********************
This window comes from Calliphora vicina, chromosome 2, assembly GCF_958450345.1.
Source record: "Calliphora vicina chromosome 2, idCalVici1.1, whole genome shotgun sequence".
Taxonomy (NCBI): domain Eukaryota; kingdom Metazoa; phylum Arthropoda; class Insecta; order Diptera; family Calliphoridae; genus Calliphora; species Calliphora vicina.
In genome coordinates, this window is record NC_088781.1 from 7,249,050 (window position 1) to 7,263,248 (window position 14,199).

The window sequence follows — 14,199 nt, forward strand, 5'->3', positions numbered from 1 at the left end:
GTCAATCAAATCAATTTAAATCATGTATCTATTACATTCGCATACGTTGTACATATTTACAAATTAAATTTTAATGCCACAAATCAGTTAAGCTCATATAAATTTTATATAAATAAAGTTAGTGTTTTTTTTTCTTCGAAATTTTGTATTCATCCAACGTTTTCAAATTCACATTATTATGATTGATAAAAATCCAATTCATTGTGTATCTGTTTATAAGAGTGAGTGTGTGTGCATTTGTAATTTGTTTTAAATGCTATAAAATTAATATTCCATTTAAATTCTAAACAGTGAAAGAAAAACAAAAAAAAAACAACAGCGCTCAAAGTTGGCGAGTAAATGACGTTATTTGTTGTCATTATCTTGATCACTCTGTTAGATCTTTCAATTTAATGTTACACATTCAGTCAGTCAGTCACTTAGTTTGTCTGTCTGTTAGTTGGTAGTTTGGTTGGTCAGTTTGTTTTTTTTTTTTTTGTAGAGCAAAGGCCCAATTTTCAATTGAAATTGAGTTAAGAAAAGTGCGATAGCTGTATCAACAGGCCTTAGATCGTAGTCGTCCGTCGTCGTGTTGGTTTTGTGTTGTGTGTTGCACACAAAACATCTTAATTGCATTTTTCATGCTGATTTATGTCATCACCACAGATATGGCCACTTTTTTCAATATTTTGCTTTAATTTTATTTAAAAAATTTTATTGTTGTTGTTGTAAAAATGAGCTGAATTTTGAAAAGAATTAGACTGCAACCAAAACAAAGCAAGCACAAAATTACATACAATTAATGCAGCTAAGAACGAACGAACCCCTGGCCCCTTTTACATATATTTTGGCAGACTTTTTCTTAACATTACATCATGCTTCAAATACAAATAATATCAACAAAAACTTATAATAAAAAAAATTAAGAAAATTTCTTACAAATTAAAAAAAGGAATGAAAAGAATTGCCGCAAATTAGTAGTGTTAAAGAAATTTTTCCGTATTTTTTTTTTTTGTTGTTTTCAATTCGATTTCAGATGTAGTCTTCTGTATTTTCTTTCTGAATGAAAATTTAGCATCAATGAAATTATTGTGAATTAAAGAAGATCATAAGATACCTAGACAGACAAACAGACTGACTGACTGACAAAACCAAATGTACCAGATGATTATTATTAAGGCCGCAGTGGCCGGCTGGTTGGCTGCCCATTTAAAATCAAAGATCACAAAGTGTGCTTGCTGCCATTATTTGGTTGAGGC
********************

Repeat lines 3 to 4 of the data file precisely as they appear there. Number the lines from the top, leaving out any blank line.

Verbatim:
Taxonomy (NCBI): domain Eukaryota; kingdom Metazoa; phylum Arthropoda; class Insecta; order Diptera; family Calliphoridae; genus Calliphora; species Calliphora vicina.
In genome coordinates, this window is record NC_088781.1 from 7,249,050 (window position 1) to 7,263,248 (window position 14,199).